Impurities are introduced into drinking water through corrosion in water mains. Water that contains heavy metals such as lead may fail to comply with the requirements of the Safe Drinking Water Act and other regulations. The usual remedy for this situation at U.S. Department of Defense (DoD) facilities is to replace the corroded pipes or to use bottled drinking water. This project validated an alternative remedy with the in-place application of a chemically resistant, non-toxic epoxy coating developed by the Naval Research Laboratory as an interior pipe lining to prevent leaching of metal impurities.

Demonstration Results

Compressors were used to blow hot, dry air and abrasive garnet grit through the drinking water distribution systems to remove rust and other contaminants. Hot, compressed air was then used to deposit a two-component epoxy coating on the interior of the pipes. Subsequent hardening of the coating in a stream of hot air took approximately 20 minutes. The distribution systems were then flushed with water and returned to service within 72 hours. Sampling and testing of the distribution systems before and months after installation showed that lead remained below Environmental Protection Agency (EPA) drinking water standards. Thus, the method was effective in preventing the leaching of lead.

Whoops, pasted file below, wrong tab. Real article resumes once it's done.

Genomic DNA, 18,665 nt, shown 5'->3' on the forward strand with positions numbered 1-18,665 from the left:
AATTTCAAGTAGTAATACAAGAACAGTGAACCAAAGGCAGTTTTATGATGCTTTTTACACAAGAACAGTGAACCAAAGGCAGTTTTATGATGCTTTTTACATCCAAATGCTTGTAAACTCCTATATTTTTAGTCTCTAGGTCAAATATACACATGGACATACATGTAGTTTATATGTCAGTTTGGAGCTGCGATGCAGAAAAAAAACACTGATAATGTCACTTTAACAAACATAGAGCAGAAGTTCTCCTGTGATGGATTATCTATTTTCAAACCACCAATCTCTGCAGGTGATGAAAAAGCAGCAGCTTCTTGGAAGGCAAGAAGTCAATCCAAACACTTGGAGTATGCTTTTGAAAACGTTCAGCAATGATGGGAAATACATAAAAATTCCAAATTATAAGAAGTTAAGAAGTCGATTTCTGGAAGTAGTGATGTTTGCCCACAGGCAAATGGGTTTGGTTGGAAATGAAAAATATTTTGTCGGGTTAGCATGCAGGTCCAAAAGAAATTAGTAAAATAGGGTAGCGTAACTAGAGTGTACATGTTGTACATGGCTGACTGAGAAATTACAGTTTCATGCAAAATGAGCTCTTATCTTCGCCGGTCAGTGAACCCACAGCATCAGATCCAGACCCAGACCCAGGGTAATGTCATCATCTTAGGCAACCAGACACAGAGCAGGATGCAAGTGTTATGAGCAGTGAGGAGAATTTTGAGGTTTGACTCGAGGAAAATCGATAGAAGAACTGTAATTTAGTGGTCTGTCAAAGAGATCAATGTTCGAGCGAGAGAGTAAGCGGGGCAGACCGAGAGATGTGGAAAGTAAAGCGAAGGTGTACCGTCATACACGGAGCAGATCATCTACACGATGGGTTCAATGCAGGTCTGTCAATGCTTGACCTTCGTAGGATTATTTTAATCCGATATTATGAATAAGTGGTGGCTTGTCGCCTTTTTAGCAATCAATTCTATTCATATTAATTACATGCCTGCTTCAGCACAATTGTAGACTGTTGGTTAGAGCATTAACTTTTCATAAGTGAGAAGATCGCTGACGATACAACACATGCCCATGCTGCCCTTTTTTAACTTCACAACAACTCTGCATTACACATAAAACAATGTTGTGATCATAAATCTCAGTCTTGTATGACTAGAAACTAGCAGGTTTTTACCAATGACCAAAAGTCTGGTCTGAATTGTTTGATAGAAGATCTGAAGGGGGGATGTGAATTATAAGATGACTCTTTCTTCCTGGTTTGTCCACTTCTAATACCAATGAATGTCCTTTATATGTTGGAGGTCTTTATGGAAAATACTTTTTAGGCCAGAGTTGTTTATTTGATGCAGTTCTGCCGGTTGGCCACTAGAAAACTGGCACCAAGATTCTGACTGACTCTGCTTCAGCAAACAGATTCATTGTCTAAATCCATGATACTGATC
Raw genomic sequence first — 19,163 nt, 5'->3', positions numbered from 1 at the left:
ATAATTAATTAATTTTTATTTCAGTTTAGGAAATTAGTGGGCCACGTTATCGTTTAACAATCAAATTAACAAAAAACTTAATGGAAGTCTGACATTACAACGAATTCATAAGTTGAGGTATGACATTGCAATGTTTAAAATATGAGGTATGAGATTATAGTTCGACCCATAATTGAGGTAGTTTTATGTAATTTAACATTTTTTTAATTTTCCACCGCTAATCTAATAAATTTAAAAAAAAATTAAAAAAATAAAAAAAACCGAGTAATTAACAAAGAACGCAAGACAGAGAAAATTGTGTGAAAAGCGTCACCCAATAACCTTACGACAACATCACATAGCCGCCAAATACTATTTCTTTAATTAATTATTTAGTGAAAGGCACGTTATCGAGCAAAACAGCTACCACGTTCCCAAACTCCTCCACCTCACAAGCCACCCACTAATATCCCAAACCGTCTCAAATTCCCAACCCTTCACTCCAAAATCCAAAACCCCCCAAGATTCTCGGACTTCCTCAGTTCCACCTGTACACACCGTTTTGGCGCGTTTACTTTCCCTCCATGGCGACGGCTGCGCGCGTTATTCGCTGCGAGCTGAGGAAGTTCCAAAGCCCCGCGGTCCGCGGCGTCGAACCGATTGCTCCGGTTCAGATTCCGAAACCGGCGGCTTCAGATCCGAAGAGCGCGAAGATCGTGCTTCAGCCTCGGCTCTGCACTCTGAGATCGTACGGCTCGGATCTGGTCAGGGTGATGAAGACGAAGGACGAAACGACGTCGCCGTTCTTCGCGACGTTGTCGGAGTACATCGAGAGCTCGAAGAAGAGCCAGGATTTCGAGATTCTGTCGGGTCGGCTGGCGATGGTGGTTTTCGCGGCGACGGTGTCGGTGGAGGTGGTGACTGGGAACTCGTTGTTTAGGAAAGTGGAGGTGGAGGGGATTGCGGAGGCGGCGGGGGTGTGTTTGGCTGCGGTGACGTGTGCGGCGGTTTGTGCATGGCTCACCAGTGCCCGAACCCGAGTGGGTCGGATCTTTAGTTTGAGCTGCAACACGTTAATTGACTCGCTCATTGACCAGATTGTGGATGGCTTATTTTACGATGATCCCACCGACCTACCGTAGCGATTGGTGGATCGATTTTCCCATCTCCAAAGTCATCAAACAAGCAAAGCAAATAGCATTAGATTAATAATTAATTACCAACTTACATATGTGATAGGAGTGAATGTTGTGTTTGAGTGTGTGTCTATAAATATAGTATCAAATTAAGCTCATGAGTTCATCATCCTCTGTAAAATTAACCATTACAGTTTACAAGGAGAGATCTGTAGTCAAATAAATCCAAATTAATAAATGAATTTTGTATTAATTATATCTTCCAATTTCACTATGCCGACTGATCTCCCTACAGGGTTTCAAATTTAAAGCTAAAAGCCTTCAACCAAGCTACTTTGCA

Implementation Issues

This fast, innovative, in-situ lining technique will allow the DoD to comply with Federal regulations and cost-effectively rehabilitate drinking water distribution systems aboard ships and at shore facilities around the world. Installation costs were estimated at $75 per linear foot, and typical savings when compared to pipe replacement were approximately $100,000 for a two-story, 40-unit apartment building.

The system causes minimum disruption to facilities or their occupants, is suitable for pipes inside buildings and underground, and may be used on pipes as long as 1,000 feet despite numerous bends or varying pipe diameters. It is approved by NSF International, the sole firm authorized by the EPA to test and approve materials for contact with drinking water. To eliminate interference with the coating process and to prevent lining failure, residual rust must be completely removed prior to application. Once properly installed, the lining requires no maintenance and has an expected lifetime of 30 years based on previous sanitation applications in aircraft carriers. (Project Completed - 1997)